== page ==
``We're having to say no to the large, medium and small original equipment manufacturers,'' Mr. Ahluwalia said. ``We're also saying no to some of the fleets to ensure that we have inventory for you. We must have product availability for you and ourselves in order to be profitable.''
BFS is maintaining its supply commitments with key OEMs, such as tractor maker Paccar Inc. and trailer producer Great Dane L.P., and national fleets such as Ryder System Inc. and Covenant Transport Inc., he added, while also protecting its replacement commitments to dealers.
Dealers told Tire Business they are feeling the pinch just like BFS from higher raw material and energy prices. Brian Parkhouse, president of Parkhouse Tire Inc. in Bell Gardens, Calif., said he expects truck tire supply to continue to be strained. He said his dealership is ``doing everything we can to watch inventory'' and has added a fuel surcharge and raised labor rates to offset operating costs.
Mr. Parkhouse also said BFS' view of its dealer network as part of its team is ``refreshing'' compared with other tire manufacturers. ``I don't think it's just talk with them,'' he said.
Jay Ress, general manager of San Francisco-based wholesaler East Bay Tire, said his company is managing to keep up with truck tire demand. He said BFS is not doing any better or worse than other tire manufacturers in terms of supply.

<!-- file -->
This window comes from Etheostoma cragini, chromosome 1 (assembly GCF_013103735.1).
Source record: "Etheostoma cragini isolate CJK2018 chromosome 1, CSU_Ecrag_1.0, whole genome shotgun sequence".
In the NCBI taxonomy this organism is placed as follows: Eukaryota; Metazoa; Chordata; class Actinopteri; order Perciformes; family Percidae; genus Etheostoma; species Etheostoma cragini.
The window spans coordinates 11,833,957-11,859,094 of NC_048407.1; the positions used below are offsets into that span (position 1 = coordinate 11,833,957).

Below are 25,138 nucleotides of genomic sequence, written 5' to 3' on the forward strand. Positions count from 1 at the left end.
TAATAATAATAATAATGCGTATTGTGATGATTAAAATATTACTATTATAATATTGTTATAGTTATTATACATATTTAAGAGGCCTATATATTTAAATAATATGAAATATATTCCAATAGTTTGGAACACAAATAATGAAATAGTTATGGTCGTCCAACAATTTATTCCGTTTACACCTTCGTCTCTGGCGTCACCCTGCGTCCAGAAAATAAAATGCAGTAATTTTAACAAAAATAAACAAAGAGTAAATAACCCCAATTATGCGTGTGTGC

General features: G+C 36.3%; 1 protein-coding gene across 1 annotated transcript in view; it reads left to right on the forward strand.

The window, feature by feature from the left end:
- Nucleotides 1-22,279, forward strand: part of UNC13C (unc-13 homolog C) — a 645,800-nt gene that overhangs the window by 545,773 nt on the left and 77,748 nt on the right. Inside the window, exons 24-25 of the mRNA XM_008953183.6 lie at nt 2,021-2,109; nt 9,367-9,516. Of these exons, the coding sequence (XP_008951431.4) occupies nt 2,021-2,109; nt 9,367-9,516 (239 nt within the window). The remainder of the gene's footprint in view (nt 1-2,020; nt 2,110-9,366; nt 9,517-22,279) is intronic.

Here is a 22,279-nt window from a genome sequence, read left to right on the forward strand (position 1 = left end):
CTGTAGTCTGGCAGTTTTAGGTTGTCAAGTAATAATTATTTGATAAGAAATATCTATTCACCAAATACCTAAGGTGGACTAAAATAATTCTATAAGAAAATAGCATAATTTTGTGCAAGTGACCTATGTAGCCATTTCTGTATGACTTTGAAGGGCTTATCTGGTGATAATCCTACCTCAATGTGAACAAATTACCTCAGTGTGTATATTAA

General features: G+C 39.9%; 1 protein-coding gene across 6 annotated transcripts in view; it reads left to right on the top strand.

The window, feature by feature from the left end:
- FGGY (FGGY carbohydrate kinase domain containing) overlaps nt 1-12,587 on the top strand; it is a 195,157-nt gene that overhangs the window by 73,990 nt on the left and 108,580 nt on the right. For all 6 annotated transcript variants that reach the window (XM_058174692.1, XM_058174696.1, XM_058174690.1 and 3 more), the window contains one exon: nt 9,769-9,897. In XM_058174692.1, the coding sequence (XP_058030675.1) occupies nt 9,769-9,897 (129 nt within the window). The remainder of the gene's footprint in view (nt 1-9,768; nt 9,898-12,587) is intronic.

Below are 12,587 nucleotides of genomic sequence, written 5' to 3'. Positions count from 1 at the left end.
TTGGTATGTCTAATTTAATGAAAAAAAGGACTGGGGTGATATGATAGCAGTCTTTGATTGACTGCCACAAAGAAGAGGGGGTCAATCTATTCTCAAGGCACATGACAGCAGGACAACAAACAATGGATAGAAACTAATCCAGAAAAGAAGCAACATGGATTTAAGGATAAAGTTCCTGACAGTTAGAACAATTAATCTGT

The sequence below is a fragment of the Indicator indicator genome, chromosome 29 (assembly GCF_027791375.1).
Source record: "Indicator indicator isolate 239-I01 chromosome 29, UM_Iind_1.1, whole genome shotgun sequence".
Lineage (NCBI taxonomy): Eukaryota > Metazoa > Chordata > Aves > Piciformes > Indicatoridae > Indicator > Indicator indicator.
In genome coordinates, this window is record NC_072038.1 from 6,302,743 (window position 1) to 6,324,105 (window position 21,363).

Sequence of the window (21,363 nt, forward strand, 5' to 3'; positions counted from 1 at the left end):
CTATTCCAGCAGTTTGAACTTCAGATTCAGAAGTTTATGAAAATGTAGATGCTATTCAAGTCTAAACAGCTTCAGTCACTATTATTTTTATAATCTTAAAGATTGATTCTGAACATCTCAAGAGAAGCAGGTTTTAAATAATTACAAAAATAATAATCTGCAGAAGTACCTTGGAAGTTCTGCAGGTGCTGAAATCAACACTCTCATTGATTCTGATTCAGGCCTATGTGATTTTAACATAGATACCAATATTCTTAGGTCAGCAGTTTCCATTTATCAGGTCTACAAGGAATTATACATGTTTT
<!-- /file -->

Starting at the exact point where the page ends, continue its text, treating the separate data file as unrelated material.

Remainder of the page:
Other strategies BFS' commercial sector will implement this year to help break even include balancing its transition to new truck tires launched last year and maintaining disciplined pricing and marketing programs that connect the premium value of the company's brand with a premium price, he said.
Regarding its inventory, Mr. Ahluwalia stressed that production capacity is ``maxxed out'' for every major tire manufacturer, and BFS is producing more tires globally and importing more tires to North America than ever before. He said BFS' North and South American plants continue to increase capacity, and the company is importing tires from its facilities in Japan and Thailand to help meet demand.
Three other goals for 2005 and beyond include:
* Renewing and strengthening key contracts and commitments;
* Building its team through education, diversity training and performance evaluations; and
* Improving processes within the commercial truck and bus business.